The Miracle Of Castel Di Sangro by Joe McGinniss – 25 years on

The Miracle Of Castel Di Sangro by Joe McGinniss

Today marks 25 years to the day since the start of the 1996/1997 Serie B season, the beginning of a season which saw the late Joe McGinniss follow the underdogs of Castel Di Sangro in their inaugural season in the division. The book’s title, The Miracle of Castel Di Sangro, refers to the meteoric rise of the football club of a town with a population of just 5,500 to the second division of Italian football.

The magnitude of this achievement does seem all the more remarkable to me, with the village I live in England being of equal size. This achievement is the equivalent of my village’s football club making the EFL Championship, something which would seem impossible.

McGinniss was better known for crime novels and political journalism but grew a love of Calcio (Football) after watching the 1994 FIFA World Cup that was held in his home country of the United States. I don’t want to dive too much into what McGinniss witnesses as he follows the club across the country, battling much bigger and more famed opponents but some of what happened to that club during the season defies belief when reading today.

In the book, you get to know such characters as the Head Coach Osvaldo Jaconi, the club’s owner Signore Rezza, the Club President Gabriele Gravina and players such as captain Antonello Altamura, goalkeeper Massimo Lotti and Gigi Prete. You follow the club’s trials and tribulations including being forced to play in Chieti (a 90 minute journey away) whilst their Stadio Teofilo Patini home was upgraded to comply with regulations, eventually having a capacity of 7,200 – larger than the town itself.

25 years on, how has the club faired since? Jaconi was sacked the following year and replaced by 1982 World Cup winner Franco Selvaggi, however they were still relegated into the C1 division. The following season, they had relative success in Coppa Italia, reaching the Round of 16 after defeating Serie A teams Perugia and Salernitana before succumbing to Inter Milan. Unfortunately after suffering financial difficulties the club was wound up in 2005 after further relegation’s to Serie D.

A phoenix club was born that same year, called Pro Castel Di Sangro and competed in the Promozione, the sixth tier of Italian Football. In 2008 they were renamed A.S.D. Castel di Sangro Calcio but were wound up again in 2012. The club was reformed again as ACD Castel di Sangro Cep 1953 and for the 2021-2022 season will play in Eccellenza, the nation’s fifth tier.

The club plays at the Complesso Polisportivo Erba Sintetica, located across the road from the club’s former home at Stadio Teofilo Patini. They may no longer play there but in 2017 it became the regional federal centre of the FIGC, hosting matches for the nation’s Under 21 team in recent years. Large teams such as Genoa, Livorno and Lecce have used the stadium as part of their pre-season preparations with Serie A club S.S.C. Napoli basing themselves there in the summer of 2021.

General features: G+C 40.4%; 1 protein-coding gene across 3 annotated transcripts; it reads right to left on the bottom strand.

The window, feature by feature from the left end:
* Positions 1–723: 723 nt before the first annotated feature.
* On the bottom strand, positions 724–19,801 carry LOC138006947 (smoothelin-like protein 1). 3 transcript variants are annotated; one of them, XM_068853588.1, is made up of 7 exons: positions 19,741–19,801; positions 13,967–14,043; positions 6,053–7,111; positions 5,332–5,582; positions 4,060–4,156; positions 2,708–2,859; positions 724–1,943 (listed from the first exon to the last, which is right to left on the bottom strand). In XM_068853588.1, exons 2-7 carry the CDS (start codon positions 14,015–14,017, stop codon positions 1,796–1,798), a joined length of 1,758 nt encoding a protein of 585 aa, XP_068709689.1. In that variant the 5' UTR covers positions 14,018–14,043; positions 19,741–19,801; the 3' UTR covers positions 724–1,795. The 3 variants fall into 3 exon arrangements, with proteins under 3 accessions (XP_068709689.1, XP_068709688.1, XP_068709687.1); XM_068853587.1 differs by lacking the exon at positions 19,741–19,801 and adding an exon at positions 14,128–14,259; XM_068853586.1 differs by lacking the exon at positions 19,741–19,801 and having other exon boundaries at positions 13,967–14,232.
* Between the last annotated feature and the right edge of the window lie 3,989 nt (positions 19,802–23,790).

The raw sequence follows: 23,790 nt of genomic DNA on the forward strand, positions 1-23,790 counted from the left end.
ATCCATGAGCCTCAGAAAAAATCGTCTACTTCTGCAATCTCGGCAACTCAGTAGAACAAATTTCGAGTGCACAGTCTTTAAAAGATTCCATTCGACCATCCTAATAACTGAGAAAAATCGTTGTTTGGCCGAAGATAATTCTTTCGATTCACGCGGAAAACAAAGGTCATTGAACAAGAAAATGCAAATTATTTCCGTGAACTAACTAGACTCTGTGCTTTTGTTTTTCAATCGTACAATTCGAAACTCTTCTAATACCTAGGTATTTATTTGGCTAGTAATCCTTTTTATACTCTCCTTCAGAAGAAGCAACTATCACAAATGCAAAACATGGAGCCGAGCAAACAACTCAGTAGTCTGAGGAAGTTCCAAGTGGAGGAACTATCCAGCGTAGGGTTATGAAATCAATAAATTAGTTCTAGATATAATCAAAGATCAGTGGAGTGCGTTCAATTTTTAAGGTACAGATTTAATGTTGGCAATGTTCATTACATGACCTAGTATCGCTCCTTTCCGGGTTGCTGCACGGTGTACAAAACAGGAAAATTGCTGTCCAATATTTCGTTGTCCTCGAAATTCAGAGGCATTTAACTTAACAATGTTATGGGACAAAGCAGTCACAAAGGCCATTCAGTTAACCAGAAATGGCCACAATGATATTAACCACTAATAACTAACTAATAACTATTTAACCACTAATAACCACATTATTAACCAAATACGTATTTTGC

As for the club’s former players and management, Osvaldo Jaconi would manage a further 13 clubs across Serie B, C1, C2 and D – earning promotion to Serie B twice more, in 1999 with Savoia and 2002 with Livorno. He was last seen as Academy Manager of Fermana in 2019.

Massimo Lotti would play at the highest level but only once, making a single appearance in Serie A in 1999 for Lecce as they lost 4-2 to Lazio. Roberto Alberti retired in 1998 but returned to club as Manager for a brief period during the 2002-2003 season and had a semi-successful managerial club, managing large clubs such as Bari. Gigi Prete would move to several more clubs before managing a number of clubs in the lower leagues.

Claudio Bonomi who made a big money move to Torino would go on to play for Empoli, Lecce, Sampdoria and Fiorentina before returning to Castel Di Sangro in 2005 for 3 years. Luca D’Angelo has been Manager of Pisa in Serie B since 2018. The young hopeful Gionatha Spinesi would move to Serie A club Bari in 1998 and play for the club for six years, scoring 67 goals in 125 appearances and making a handful of appearances for the Italian Under 21 side.

I was also interested to see how the career of Joe Addo unfolded – playing in Portugal, Greece, the United States and Hong Kong before coaching back in his native Ghana.

As for Marcella’s, I’ve struggled to find if the restaurant is still open.

With 2021 being a successful year for Italian football with the national team winning UEFA Euro 2020, what may come as the biggest shock to those of you that read the book is to hear that former club President Gabriele Gravina has been the President of the Italian Football Federation since 2018.

If you are unaware of the club’s story, or even if you are, The Miracle of Castel Di Sangro is a quality read that you won’t want to put down. Do yourself a favour if its not too late, leave it as a surprise as to what unfolds during the season and transport yourself back to 1996.

The Miracle of Castel Di Sangro is available on Amazon.


Inspired?

Feeling inspired by this book? Check out our guide to Serie A, the top level of Italian football.

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